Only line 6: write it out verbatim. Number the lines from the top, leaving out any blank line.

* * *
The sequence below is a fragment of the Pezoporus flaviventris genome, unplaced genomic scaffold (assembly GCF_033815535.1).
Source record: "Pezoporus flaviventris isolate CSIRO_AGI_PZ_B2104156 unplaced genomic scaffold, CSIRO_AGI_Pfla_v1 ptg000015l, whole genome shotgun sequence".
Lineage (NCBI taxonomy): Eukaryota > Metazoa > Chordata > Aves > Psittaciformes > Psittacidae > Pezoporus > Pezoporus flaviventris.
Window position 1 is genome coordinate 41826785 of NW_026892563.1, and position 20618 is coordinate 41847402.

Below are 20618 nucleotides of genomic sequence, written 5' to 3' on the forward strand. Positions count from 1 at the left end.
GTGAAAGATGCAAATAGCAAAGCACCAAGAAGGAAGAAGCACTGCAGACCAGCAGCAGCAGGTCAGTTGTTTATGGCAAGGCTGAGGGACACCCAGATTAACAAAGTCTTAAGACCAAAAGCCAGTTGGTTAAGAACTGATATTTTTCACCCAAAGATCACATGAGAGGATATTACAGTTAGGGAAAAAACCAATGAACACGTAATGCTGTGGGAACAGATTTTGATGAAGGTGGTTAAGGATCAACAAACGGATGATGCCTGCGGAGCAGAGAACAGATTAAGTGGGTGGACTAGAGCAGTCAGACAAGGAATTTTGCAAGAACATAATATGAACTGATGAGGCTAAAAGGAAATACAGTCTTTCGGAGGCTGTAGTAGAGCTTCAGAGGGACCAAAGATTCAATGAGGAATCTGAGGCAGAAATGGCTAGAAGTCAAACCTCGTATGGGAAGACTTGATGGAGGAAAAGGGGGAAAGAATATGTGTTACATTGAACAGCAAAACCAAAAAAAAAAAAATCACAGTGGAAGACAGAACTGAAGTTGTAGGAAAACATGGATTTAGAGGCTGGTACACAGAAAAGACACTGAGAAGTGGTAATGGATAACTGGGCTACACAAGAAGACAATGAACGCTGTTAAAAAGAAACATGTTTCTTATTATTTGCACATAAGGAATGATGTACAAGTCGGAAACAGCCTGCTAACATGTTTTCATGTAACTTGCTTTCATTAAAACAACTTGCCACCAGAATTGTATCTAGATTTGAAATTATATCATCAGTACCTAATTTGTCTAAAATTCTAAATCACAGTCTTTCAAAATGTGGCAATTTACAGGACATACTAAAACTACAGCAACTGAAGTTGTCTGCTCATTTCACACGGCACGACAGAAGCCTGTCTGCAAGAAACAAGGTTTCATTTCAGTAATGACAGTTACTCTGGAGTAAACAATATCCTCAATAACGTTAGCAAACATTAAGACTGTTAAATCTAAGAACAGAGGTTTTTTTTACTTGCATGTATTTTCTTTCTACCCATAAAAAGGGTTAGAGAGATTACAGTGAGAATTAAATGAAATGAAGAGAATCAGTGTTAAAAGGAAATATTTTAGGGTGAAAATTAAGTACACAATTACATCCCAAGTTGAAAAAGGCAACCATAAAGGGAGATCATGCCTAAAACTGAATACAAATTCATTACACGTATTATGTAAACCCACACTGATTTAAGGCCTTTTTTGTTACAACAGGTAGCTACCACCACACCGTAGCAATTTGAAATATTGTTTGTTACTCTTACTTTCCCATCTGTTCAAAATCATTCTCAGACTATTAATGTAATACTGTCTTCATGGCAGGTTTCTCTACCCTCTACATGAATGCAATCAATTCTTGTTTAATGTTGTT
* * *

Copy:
GTGAAAGATGCAAATAGCAAAGCACCAAGAAGGAAGAAGCACTGCAGACCAGCAGCAGCAGGTCAGTTGTTTATGGCAAGGCTGAGGGACACCCAGATTAACAAAGTCTTAAGACCAAAAGCCAGTTGGTTAAGAACTGATATTTTTCACCCAAAGATCACATGAGAGGATATTACAGTTAGGGAAAAAACCAATGAACACGTAATGCTGTGGGAACAGATTTTGATGAAGGTGGTTAAGGATCAACAAACGGATGATGCCTGCGGAGCAGAGAACAGATTAAGTGGGTGGACTAGAGCAGTCAGACAAGGAATTTTGCAAGAACATAATATGAACTGATGAGGCTAAAAGGAAATACAGTCTTTCGGAGGCTGTAGTAGAGCTTCAGAGGGACCAAAGATTCAATGAGGAATCTGAGGCAGAAATGGCTAGAAGTCAAACCTCGTATGGGAAGACTTGATGGAGGAAAAGGGGGAAAGAATATGTGTTACATTGAACAGCAAAACCAAAAAAAAAAAAATCACAGTGGAAGACAGAACTGAAGTTGTAGGAAAACATGGATTTAGAGGCTGGTACACAGAAAAGACACTGAGAAGTGGTAATGGATAACTGGGCTACACAAGAAGACAATGAACGCTGTTAAAAAGAAACATGTTTCTTATTATTTGCACATAAGGAATGATGTACAAGTCGGAAACAGCCTGCTAACATGTTTTCATGTAACTTGCTTTCATTAAAACAACTTGCCACCAGAATTGTATCTAGATTTGAAATTATATCATCAGTACCTAATTTGTCTAAAATTCTAAATCACAGTCTTTCAAAATGTGGCAATTTACAGGACATACTAAAACTACAGCAACTGAAGTTGTCTGCTCATTTCACACGGCACGACAGAAGCCTGTCTGCAAGAAACAAGGTTTCATTTCAGTAATGACAGTTACTCTGGAGTAAACAATATCCTCAATAACGTTAGCAAACATTAAGACTGTTAAATCTAAGAACAGAGGTTTTTTTTACTTGCATGTATTTTCTTTCTACCCATAAAAAGGGTTAGAGAGATTACAGTGAGAATTAAATGAAATGAAGAGAATCAGTGTTAAAAGGAAATATTTTAGGGTGAAAATTAAGTACACAATTACATCCCAAGTTGAAAAAGGCAACCATAAAGGGAGATCATGCCTAAAACTGAATACAAATTCATTACACGTATTATGTAAACCCACACTGATTTAAGGCCTTTTTTGTTACAACAGGTAGCTACCACCACACCGTAGCAATTTGAAATATTGTTTGTTACTCTTACTTTCCCATCTGTTCAAAATCATTCTCAGACTATTAATGTAATACTGTCTTCATGGCAGGTTTCTCTACCCTCTACATGAATGCAATCAATTCTTGTTTAATGTTGTT